Friday, October 9, 2015

The Burren and Cliffs of Moher

Cliffs of Moher
We left Galway today traveling through County Clare on our way to Killarney in County Kerry.  We passed through an area known as The Burren. Burren is derived from the Gaelic meaning "Stoney place". We have left the bogs behind and find ourselves in a moonscape of huge limestone crags. But unlike Connemara there is a diverse array of plants including wild roses and orchids which live in the limestone crevices where heat is generated by the limestone. Adjacent to these plants can be Alpine plants. 

The Cliffs of Moher, also in County Clare, are majestic formations towering 700' above the Atlantic. While windy it was clear and dry. We walked beyond the park which had built a safety wall since Wayne was last here 38 years ago onto a farmer's land where we were completely free to wander over the edge. 

To get to Killarney we took a ferry across the Shannon, the largest river in Ireland. Killarney is a market town known for its green hills, laughs, and the Killarney National Park. Upon arrival we immediately went for a ride in a jaunting car also called a jarvey, a traditional Irish horse-drawn carriage, for a tour of the Park. Our driver, Michael, wasn't top of the line. His banter was scripted, and he took 2 phone calls on the short ride. But we laughed with him and the scenery was gorgeous. Clancy was our horse, a type of Clydesdale. We dined buffet style in the hotel tonight. 

Monday, October 5, 2015

Thoor Ballylee and Galway

With some reluctance we departed Coopershill. While we had initially planned to revisit Sligo for a trip to The Cat and the Moon shop, it became a necessity when we realized Wayne left his credit card at The Embassy on Saturday night. Fortunately, the staff found it, we shopped a bit and then started for Thoor Ballylee. Thoor Ballylee was WB Yeats tower home with his wife Georgie. Here he wrote many poems about living in the tower and the area.  It was here that his patron, Lady Augusta Gregory, dramatist, folklorist and co-founder of the Abbey Theatre also lived at what is now Coole Park, a 1000 acre nature preserve.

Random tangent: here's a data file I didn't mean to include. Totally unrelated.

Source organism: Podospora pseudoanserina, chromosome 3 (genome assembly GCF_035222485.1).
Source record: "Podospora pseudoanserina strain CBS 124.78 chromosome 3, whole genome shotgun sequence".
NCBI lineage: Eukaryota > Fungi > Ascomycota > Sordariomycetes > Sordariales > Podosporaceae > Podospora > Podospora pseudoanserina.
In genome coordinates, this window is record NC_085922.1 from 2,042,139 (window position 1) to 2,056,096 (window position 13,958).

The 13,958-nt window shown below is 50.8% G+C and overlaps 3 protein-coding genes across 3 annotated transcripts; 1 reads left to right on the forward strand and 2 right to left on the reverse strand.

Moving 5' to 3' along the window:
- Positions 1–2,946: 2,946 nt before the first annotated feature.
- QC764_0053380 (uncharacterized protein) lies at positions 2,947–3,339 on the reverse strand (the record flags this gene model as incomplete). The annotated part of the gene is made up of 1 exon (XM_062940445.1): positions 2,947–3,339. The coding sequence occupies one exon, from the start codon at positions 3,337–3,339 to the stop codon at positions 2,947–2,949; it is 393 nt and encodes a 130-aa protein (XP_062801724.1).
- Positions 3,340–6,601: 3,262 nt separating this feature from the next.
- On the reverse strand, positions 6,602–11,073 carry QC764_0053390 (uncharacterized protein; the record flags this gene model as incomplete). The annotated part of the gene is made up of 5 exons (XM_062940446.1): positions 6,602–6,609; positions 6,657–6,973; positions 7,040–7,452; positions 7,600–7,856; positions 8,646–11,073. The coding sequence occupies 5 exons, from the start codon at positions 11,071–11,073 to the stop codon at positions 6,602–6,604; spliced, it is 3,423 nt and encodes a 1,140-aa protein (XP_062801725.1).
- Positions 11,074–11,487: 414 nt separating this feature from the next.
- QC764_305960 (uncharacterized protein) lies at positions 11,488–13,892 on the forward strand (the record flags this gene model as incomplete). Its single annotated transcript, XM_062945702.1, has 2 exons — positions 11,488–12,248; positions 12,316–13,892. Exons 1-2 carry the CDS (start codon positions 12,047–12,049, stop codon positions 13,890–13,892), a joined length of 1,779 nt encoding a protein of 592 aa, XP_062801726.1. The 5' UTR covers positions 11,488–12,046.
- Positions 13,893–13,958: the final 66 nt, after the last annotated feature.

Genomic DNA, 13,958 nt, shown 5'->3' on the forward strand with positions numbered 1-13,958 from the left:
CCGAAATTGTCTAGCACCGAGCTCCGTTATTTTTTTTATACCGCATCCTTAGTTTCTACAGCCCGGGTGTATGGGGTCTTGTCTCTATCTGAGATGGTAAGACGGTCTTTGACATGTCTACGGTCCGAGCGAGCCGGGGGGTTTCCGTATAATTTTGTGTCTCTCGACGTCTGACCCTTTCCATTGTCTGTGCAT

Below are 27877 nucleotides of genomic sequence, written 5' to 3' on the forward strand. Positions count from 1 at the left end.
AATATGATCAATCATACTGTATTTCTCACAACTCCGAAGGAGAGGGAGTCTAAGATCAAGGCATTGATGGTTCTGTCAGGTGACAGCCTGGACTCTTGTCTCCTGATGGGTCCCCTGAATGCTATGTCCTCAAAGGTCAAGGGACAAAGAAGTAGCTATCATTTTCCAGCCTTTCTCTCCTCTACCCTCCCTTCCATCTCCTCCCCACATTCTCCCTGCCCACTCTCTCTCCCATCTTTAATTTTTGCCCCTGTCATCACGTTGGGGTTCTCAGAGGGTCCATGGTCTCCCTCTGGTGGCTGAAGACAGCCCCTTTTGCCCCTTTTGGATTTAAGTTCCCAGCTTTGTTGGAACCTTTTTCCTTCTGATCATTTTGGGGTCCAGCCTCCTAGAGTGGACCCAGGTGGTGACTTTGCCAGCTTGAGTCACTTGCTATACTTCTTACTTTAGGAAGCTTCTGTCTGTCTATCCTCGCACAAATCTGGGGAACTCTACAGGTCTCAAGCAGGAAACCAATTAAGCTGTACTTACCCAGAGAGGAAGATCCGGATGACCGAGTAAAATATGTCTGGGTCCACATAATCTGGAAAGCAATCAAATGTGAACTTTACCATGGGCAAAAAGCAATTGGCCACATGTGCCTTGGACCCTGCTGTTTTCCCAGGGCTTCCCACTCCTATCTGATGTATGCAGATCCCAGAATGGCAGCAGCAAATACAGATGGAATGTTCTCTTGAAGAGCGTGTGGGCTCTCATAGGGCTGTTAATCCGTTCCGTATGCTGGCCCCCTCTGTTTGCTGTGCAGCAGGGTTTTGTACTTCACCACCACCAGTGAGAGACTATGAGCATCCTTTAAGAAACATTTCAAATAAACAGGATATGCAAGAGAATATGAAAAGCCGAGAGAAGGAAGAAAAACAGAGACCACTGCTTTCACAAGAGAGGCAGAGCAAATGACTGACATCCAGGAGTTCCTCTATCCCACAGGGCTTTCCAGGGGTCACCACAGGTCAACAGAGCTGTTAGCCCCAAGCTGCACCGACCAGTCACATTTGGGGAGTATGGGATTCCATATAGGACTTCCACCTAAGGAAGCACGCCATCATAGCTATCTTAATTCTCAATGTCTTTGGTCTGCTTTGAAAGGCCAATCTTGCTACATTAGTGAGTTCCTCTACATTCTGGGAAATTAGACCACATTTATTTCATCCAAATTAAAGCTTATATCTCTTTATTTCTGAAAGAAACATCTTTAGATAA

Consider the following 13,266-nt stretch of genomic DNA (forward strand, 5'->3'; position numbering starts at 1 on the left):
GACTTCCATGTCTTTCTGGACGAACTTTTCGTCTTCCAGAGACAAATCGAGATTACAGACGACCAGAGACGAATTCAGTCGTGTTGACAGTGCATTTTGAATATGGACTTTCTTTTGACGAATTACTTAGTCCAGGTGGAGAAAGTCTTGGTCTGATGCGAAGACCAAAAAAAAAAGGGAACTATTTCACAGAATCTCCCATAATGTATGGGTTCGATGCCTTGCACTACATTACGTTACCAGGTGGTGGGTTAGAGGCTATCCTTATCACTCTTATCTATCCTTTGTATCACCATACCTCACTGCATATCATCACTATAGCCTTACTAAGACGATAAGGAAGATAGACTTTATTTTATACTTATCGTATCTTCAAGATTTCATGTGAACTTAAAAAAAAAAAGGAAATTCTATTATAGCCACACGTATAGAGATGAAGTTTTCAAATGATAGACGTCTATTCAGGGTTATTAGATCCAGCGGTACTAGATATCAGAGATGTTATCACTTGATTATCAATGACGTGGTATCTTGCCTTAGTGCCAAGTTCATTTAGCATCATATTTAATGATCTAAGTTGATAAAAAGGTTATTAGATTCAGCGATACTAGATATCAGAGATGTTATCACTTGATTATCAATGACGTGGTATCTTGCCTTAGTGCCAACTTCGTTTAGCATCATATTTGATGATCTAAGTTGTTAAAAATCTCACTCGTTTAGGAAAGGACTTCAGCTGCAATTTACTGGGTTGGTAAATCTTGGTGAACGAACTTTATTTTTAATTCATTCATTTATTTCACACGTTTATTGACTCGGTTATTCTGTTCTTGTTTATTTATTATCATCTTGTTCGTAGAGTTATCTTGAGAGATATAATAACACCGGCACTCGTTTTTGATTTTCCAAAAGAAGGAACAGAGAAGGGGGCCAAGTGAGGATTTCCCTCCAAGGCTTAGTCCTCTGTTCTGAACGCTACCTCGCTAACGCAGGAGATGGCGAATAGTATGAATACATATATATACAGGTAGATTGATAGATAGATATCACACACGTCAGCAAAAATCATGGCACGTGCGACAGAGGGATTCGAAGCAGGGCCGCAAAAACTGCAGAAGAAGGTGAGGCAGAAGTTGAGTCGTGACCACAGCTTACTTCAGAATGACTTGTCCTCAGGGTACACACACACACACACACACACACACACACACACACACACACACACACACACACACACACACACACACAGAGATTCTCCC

The Tower was closed for the season, but we enjoyed a walk around the space. From there we went to Coole Park.  Unfortunately our walk to the lake did not reveal 9 and 40 swans. But we did find the autograph tree, a large beach inscribed by WB Yeats, Jack Yeats, and George Bernard Shaw among others. 
Wayne at Thoor Ballylee

Selfie at Thoor Ballylee
Autograph Tree at Coole Park
The remainder of the day was spent driving to Galway, checking into the Ardilaun Hotel, returning the car and having an early dinner. There was a pub at Eyre Square with music where we enjoyed a smoked fish plate and beef stew. We grabbed a cab back to the hotel, and got some tourist information from the cabbie. He suggests Thaffs and Ca Colin(sp) for music and food, the Museum and the Spanish arch and Main Salt Hill, and Oscars for oysters and mussels.

Sunday, October 4, 2015

Knocknarea and Donney Rock

Climbing Kkocknarea with Sligo in the distance.

Today we climbed to the top of Knocknarea, near Sligo.  A large flat mesa, it seems to have been a major place of ritual and meeting in the Neolothic era. There is a large cairn on top believed to be the grave of Queen Maeve, 200' long and 40' wide. It is believed to date around 3000 BCE.  WB Yeats refers to Knocknarea as "The land of heart's desire". It took us about 40 minutes to climb the 1078 feet, some of it rather steep, rocky and treacherous to an old lady (or so I'm told). The views along the way of Sligo and Lough Gill are spectacular.  It was very windy at the summit, and we sought the leeward side of the cairn to have our picnic where there was a fine view of the Atlantic Ocean. We ran into David, another guest at Coopershill. 
Wayne approaching the summit and Queen Maeve's Cairn
Back in the car we headed for Dooney Rock the setting for Yeats' poem, The Fiddler of Dooney. The small dale there that fronts Lough Gill was deep and green. We were satisfied to simply reach the Lough, listen to the lake water sounds lapping low on the shore and skip the kilometer walk to the rock. 
Wayne in the glen approaching Lough Gill
Dinner tonight was again at Coopershill. We asked David to join us. He was entertaining enough. A publisher of English origin who now lives in Stockholm, he had a great deal to say about technology, Jeff Bezos and the demise of the printed page. The fare was duck tonight. 

Saturday, October 3, 2015